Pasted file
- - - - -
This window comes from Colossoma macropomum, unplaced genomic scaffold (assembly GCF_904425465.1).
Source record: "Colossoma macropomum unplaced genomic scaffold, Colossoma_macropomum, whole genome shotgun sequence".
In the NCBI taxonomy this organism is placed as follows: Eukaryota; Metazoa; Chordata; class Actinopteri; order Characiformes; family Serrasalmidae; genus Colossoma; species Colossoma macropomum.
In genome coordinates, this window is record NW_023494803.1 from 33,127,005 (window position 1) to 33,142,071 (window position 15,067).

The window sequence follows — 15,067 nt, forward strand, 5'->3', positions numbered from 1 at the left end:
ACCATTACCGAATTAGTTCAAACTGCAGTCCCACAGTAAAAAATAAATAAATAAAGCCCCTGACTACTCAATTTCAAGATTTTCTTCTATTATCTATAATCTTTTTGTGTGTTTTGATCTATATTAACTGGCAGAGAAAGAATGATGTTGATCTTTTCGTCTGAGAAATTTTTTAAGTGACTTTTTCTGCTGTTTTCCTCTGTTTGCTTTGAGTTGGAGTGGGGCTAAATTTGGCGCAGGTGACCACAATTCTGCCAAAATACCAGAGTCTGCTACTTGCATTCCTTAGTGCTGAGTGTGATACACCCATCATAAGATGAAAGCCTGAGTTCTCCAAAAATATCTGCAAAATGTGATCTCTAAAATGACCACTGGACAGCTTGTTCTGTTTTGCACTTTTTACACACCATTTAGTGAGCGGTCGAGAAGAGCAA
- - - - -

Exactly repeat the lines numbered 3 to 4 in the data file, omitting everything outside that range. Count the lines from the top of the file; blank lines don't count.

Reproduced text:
In the NCBI taxonomy this organism is placed as follows: Eukaryota; Metazoa; Chordata; class Actinopteri; order Characiformes; family Serrasalmidae; genus Colossoma; species Colossoma macropomum.
In genome coordinates, this window is record NW_023494803.1 from 33,127,005 (window position 1) to 33,142,071 (window position 15,067).